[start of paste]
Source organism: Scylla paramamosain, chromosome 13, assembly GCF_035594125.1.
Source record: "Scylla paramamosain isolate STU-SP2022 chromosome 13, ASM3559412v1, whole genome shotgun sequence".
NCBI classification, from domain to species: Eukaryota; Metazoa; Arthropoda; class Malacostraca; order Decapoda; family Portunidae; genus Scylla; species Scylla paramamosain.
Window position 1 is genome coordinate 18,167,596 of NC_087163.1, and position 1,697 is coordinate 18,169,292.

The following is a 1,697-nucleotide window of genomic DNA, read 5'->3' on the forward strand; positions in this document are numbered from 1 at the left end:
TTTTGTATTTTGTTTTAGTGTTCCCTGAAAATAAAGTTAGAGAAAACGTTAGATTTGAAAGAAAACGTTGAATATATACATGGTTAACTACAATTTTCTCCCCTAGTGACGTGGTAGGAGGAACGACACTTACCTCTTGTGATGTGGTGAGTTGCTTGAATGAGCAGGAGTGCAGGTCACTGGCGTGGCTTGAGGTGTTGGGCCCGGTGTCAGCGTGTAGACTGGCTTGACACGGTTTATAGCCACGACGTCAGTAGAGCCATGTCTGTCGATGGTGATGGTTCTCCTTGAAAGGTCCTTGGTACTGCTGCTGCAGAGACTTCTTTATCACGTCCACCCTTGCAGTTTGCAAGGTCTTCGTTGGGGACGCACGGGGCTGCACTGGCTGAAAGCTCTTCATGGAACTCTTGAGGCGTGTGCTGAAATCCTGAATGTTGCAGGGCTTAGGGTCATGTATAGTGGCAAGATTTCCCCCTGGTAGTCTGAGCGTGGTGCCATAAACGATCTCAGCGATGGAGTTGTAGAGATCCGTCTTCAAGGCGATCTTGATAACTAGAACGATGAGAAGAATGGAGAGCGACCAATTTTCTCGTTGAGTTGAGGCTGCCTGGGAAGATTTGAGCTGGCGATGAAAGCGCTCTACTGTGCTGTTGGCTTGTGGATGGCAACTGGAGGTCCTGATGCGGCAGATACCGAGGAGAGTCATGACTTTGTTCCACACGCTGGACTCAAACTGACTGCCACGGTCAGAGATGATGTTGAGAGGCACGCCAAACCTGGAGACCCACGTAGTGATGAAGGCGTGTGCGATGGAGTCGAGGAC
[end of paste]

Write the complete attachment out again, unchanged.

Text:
Source organism: Scylla paramamosain, chromosome 13, assembly GCF_035594125.1.
Source record: "Scylla paramamosain isolate STU-SP2022 chromosome 13, ASM3559412v1, whole genome shotgun sequence".
NCBI classification, from domain to species: Eukaryota; Metazoa; Arthropoda; class Malacostraca; order Decapoda; family Portunidae; genus Scylla; species Scylla paramamosain.
Window position 1 is genome coordinate 18,167,596 of NC_087163.1, and position 1,697 is coordinate 18,169,292.

The following is a 1,697-nucleotide window of genomic DNA, read 5'->3' on the forward strand; positions in this document are numbered from 1 at the left end:
TTTTGTATTTTGTTTTAGTGTTCCCTGAAAATAAAGTTAGAGAAAACGTTAGATTTGAAAGAAAACGTTGAATATATACATGGTTAACTACAATTTTCTCCCCTAGTGACGTGGTAGGAGGAACGACACTTACCTCTTGTGATGTGGTGAGTTGCTTGAATGAGCAGGAGTGCAGGTCACTGGCGTGGCTTGAGGTGTTGGGCCCGGTGTCAGCGTGTAGACTGGCTTGACACGGTTTATAGCCACGACGTCAGTAGAGCCATGTCTGTCGATGGTGATGGTTCTCCTTGAAAGGTCCTTGGTACTGCTGCTGCAGAGACTTCTTTATCACGTCCACCCTTGCAGTTTGCAAGGTCTTCGTTGGGGACGCACGGGGCTGCACTGGCTGAAAGCTCTTCATGGAACTCTTGAGGCGTGTGCTGAAATCCTGAATGTTGCAGGGCTTAGGGTCATGTATAGTGGCAAGATTTCCCCCTGGTAGTCTGAGCGTGGTGCCATAAACGATCTCAGCGATGGAGTTGTAGAGATCCGTCTTCAAGGCGATCTTGATAACTAGAACGATGAGAAGAATGGAGAGCGACCAATTTTCTCGTTGAGTTGAGGCTGCCTGGGAAGATTTGAGCTGGCGATGAAAGCGCTCTACTGTGCTGTTGGCTTGTGGATGGCAACTGGAGGTCCTGATGCGGCAGATACCGAGGAGAGTCATGACTTTGTTCCACACGCTGGACTCAAACTGACTGCCACGGTCAGAGATGATGTTGAGAGGCACGCCAAACCTGGAGACCCACGTAGTGATGAAGGCGTGTGCGATGGAGTCGAGGAC